SPEC Kit 315: Leave and Professional Development Beneﬁts · 53
15. How does your library handle librarians’ time away from their normal duties in order to attend
college credit courses that are job related? Check all that apply. N=68
Counted as time worked 42 62%
Employee uses personal time, e.g., vacation 24 35%
Employee is allowed to make up the time 32 47%
Not allowed during normal assignment hours 3 4%
Other response 3 4%
Counted as time worked
Can use professional development time.
For college credit courses that are required by the supervisor for job-related training, the time away from normal duties
is counted as time worked.
If an employee is REQUIRED by the Libraries/CCP to attend a university class, full release time for class attendance will
be given (e.g., three (3) hours for a three (3) credit class).
Library managers determine whether requested classes are “job-related” or not.
Requires supervisor’s approval.
Supervisors may approve work time if the course is determined to be related to professional responsibilities.
The maximum number of credit hours is determined by the Graduate College.
The university has a tuition waiver/reimbursement plan (employees qualify after one year of full-time service or 2 years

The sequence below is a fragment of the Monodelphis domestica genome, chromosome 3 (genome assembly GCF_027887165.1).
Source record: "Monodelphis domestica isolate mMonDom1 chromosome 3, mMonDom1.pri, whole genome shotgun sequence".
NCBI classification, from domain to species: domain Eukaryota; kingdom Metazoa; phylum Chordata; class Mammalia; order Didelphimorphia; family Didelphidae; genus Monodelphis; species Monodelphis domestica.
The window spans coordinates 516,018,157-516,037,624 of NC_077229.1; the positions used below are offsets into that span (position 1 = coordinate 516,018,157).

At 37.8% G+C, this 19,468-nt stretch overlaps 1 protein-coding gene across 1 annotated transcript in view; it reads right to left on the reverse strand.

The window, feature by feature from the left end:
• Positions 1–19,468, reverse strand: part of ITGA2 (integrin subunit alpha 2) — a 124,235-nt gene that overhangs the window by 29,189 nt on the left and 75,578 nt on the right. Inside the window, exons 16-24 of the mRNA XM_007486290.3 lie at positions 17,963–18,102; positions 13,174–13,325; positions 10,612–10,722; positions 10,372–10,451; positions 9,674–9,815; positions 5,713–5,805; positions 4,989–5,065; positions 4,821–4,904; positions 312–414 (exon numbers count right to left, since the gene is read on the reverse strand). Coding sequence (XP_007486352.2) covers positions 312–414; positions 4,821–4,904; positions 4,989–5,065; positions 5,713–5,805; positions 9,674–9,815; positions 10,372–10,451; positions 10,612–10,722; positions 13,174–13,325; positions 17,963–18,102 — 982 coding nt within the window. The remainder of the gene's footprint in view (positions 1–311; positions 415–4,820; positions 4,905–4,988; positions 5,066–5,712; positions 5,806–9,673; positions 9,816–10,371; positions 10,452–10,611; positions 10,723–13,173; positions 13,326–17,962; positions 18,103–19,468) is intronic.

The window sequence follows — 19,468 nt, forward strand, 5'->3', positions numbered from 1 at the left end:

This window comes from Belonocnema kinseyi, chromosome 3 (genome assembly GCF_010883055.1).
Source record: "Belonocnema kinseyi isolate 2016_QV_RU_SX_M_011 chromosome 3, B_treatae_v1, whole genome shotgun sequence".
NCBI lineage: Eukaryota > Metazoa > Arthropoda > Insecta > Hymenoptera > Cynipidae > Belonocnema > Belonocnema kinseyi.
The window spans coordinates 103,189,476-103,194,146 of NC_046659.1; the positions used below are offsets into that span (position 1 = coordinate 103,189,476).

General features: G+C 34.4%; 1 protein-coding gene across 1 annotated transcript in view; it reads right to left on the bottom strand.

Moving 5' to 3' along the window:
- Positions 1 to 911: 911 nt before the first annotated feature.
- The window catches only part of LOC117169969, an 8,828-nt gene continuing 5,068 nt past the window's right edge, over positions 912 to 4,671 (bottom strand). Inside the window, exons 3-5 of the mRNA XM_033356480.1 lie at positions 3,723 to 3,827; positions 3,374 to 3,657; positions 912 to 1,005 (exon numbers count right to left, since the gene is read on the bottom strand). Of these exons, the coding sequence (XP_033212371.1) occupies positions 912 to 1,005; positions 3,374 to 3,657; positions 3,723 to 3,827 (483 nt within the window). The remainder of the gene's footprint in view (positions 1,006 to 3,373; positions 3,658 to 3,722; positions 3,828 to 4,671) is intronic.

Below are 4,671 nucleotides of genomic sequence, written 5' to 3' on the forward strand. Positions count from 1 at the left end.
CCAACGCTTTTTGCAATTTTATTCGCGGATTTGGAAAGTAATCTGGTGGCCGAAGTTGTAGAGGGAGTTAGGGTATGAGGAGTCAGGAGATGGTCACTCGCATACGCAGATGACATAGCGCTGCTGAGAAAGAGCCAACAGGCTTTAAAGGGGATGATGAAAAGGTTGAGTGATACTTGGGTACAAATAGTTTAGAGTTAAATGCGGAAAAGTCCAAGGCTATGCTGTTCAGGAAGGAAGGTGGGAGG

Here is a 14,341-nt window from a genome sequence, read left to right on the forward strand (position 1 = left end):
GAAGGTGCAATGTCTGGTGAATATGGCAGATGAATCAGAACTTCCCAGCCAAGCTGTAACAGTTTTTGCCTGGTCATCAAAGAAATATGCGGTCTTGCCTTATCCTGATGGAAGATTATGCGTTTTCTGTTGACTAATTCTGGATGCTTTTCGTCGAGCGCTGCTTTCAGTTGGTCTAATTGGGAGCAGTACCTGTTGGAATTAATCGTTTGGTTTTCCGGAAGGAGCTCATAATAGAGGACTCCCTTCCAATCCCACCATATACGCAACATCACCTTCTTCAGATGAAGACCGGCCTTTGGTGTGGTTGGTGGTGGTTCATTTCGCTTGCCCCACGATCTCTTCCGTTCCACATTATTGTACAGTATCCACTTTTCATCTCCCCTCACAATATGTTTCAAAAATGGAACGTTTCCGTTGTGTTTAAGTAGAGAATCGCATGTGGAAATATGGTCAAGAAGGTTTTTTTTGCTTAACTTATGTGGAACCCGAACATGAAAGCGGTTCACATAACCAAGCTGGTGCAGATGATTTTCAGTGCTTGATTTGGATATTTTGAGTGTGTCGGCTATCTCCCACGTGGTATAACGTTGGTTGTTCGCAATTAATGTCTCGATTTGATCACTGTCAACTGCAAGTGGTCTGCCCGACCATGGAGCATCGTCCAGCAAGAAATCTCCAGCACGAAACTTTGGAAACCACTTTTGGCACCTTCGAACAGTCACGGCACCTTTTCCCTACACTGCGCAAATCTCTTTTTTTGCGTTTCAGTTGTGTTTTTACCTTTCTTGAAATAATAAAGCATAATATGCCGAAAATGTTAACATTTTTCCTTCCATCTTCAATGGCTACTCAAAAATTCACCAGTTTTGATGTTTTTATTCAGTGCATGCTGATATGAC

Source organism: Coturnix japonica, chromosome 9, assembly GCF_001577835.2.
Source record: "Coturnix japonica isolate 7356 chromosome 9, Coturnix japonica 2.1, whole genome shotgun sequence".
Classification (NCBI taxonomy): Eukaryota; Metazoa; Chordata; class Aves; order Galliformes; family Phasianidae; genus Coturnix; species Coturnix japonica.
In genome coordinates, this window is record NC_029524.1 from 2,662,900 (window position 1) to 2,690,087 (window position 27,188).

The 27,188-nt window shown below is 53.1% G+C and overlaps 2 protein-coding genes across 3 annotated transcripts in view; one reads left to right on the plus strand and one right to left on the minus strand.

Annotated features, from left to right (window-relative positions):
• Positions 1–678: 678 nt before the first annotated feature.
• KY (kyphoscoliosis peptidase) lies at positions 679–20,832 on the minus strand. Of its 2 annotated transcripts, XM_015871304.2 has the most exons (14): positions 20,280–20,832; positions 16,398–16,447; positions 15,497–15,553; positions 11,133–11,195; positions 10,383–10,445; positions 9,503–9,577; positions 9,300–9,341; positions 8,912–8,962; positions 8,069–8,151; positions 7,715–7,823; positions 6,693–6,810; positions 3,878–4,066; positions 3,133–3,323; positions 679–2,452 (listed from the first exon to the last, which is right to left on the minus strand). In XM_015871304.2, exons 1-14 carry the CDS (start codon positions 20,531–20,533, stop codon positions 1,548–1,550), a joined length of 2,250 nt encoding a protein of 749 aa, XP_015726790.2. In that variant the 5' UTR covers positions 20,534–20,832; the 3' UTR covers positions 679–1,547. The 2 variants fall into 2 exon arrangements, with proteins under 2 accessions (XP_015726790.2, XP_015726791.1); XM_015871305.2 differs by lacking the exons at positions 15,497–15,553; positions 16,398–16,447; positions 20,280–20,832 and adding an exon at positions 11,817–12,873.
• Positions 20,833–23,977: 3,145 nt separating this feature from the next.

of part-time service). An employee can take up to 2 credit courses per semester. If the classes are taken at the university,
the tuition is waived. Employees must pay full price for credit courses taken at another school and upon successful
completion of the course the employee is reimbursed at 80%.
The university offers the College Program, an educational beneﬁt available to all full-time, beneﬁts-eligible employees
to encourage their development through formal education. To participate in this program, employees must have
completed at least six months of employment. The program allows full-time employees release time from work to
attend college courses. In general, courses may be job-related, degree-related or for career development. A maximum
of three hours per week can be allowed for course attendance, and requests to take courses at other college campuses
may be approved. Prior to registering for a class during work hours, an employee must obtain written approval from his
This happens very rarely; classes must be VERY “job-related.”
This hasn’t come up so it’s hard to answer but generally if we would require someone to take a course to enhance their
skills, then it would count as time worked. There is no maximum number of credit hours, but generally taking college
courses is frowned upon during work hours.